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Ocular Therapeutix to detail more Phase 3 data

April 25, 2017

Ocular Therapeutix, Inc. (NASDAQ: OCUL) today announced new data to be presented from its most recent Phase 3 study evaluating the efficacy and safety of DEXTENZA™ (dexamethasone insert, 0.4mg) for intracanalicular use, for the treatment of ocular pain and inflammation following cataract surgery, at the upcoming American Society of Cataract and Refractive Surgery (ASCRS) Annual Meeting, being held May 5-9, in Los Angeles, Calif.

The U.S. Food and Drug Administration (FDA) has assigned a target action date under the Prescription Drug User Fee Act (PDUFA) of July 19, 2017 for the potential approval of DEXTENZA™ for the treatment of ocular pain following ophthalmic surgery.

“We believe that DEXTENZA, which utilizes Ocular’s proprietary hydrogel platform technology to provide sustained release of steroid therapy for up to 30 days, has the opportunity to offer an attractive alternative to the current post-operative standard of care for those recovering from ophthalmic surgery,” said Jonathan H. Talamo, M.D., Chief Medical Officer of Ocular Therapeutix. “The new data to be presented highlight the efficacy and safety profile of DEXTENZA for the treatment of ocular pain and inflammation following cataract surgery, and underscore the Company’s efforts to help address the needs of patients currently using steroid eye drops, which are associated with compliance issues.”

Additional presentations will be made regarding recent positive results of a patient experience study of DEXTENZA as well as the importance of the assessment of pain. The Company will also present information surrounding its ongoing Phase 3 clinical development program with OTX-TP (travoprost insert) for the treatment of glaucoma and ocular hypertension.

Poster Presentations:

  • Safety and Efficacy of an Extended Release Dexamethasone Insert for Treatment of Ocular Inflammation and Pain after Surgery: Phase 3 Study – May 7th from 2:16 PM – 2:21 PM at the L.A. Convention Center – Meeting Room Level, 409A
  • Evaluating the Patient Experience After Implantation of a 0.4 mg Sustained Release Dexamethasone Intracanalicular Insert – May 7th from 2:11 PM – 2:16 PM at the L.A. Convention Center – Meeting Room Level, 409AB
  • Preservatives in Topical Ophthalmic Medications Used After Ocular Surgery – May 7th from 1:56 PM – 2:01 PM at the L.A. Convention Center – Meeting Room Level, 409AB
  • Adherence to Medical Therapy for Glaucoma: Review of the Literature – May 7th from 8:43 AM – 8:48 AM at the L.A. Convention Center – Meeting Room Level, 410

E-poster Presentations:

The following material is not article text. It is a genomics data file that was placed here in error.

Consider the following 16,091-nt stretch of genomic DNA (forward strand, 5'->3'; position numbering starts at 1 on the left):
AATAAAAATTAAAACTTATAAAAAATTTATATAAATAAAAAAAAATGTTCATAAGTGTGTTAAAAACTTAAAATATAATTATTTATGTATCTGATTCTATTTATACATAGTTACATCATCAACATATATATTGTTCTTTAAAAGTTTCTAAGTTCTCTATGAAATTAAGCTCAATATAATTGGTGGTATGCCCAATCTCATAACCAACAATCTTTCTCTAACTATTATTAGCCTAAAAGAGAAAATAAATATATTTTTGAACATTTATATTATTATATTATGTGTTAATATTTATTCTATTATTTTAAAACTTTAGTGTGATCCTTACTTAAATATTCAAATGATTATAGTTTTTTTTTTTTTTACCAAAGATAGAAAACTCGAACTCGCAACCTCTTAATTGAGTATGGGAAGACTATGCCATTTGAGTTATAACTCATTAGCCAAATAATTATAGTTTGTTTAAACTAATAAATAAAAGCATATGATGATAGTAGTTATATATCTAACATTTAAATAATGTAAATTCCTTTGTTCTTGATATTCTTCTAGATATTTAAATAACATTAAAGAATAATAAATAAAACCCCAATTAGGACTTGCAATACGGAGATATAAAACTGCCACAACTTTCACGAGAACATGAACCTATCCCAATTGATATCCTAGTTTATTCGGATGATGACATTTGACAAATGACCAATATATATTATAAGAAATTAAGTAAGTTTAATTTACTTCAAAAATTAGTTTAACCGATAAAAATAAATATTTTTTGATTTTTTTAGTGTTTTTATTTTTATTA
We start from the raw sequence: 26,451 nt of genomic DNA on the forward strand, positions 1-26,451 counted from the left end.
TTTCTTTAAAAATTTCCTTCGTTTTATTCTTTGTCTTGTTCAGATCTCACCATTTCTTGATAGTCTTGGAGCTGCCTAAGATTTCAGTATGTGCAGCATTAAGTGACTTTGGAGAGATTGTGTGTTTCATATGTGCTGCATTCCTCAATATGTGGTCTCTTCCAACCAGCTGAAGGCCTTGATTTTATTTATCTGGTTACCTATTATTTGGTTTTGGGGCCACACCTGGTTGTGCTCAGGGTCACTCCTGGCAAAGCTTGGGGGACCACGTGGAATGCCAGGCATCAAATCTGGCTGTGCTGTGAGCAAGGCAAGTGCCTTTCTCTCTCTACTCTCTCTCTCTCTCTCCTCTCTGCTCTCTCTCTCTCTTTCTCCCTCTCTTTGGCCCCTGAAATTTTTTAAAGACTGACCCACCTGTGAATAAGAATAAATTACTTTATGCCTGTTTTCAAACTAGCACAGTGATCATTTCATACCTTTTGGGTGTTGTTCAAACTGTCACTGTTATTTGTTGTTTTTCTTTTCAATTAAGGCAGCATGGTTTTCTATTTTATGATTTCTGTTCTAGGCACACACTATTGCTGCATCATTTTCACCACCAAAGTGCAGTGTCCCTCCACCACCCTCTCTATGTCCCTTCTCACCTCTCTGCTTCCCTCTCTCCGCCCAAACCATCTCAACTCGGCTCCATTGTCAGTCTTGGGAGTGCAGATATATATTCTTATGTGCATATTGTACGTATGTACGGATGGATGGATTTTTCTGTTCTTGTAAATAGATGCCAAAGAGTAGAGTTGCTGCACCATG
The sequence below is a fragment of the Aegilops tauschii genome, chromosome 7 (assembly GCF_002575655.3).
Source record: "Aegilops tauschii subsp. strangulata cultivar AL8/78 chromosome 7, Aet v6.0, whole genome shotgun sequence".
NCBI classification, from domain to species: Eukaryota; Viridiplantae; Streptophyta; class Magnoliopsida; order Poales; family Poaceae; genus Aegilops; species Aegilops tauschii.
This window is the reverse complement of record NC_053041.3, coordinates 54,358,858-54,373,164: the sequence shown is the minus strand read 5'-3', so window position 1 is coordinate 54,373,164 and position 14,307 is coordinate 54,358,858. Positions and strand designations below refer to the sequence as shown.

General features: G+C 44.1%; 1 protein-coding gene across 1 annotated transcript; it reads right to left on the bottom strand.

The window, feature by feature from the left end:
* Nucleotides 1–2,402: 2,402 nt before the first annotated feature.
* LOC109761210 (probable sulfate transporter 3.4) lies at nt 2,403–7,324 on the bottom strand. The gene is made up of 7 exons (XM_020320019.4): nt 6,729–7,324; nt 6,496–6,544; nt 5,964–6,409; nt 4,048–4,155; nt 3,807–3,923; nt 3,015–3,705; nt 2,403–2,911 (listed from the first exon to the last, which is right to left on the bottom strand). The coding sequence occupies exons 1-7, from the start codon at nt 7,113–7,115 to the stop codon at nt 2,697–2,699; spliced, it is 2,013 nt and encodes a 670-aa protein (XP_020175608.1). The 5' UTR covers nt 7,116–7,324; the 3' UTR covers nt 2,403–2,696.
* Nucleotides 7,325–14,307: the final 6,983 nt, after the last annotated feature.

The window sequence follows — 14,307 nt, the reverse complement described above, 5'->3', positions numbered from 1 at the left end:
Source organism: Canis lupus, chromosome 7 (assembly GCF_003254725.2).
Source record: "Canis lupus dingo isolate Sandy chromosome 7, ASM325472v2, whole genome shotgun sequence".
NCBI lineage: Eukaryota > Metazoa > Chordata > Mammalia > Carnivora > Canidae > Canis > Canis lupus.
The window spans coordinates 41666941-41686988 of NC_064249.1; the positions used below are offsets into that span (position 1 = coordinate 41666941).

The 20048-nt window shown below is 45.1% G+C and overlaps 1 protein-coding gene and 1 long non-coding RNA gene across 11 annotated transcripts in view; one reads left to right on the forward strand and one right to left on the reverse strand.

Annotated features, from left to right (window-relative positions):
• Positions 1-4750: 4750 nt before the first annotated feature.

• The Importance of Pain Assessment Following Ophthalmic Surgery
  • A Phase 3 Clinical Development Program for OTX-TP, a Novel Sustained Release Travoprost Intracanalicular Depot, for the Treatment of Patients with Open Angle Glaucoma or Ocular Hypertension

About DEXTENZA™ (dexamethasone insert, 0.4mg) for Intracanalicular Use

DEXTENZA is placed through the punctum, a natural opening in the eye lid, into the canaliculus and is designed to deliver dexamethasone to the ocular surface for up to 30 days. Following treatment, DEXTENZA resorbs and exits the nasolacrimal system without need for removal. The Company has completed three Phase 3 clinical trials with DEXTENZA for the treatment of post-surgical ocular inflammation and pain.

In January, Ocular Therapeutix resubmitted an NDA to the FDA for DEXTENZA for the treatment of ocular pain occurring after ophthalmic surgery. The FDA has set a PDUFA target action date for July 19, 2017. Subject to the approval of the NDA for post-surgical ocular pain by the FDA, Ocular Therapeutix intends to submit a supplement to its NDA for DEXTENZA to broaden its label to include a post-surgical ocular inflammation indication. DEXTENZA is also in Phase 3 development for the treatment of ocular itching associated with allergic conjunctivitis.

About Ocular Pain and Inflammation Following Ophthalmic Surgery

Ocular pain and inflammation are common side effects following ophthalmic surgery. Physicians prescribe anti-inflammatory drugs, such as topical corticosteroids as part of the standard of post-operative care. If left untreated, inflammation of the eye may result in further ocular complications, which in some cases may cause permanent loss of vision. According to US Census data, by the year 2020 it is estimated that the number of Americans diagnosed with cataracts is expected to rise to approximately 30 million, representing a 32% increase over current prevalence estimates.

According to Market Scope, approximately 3.9 million cataract cases and over 5.6 million ocular surgeries were performed in the United States in 2016.


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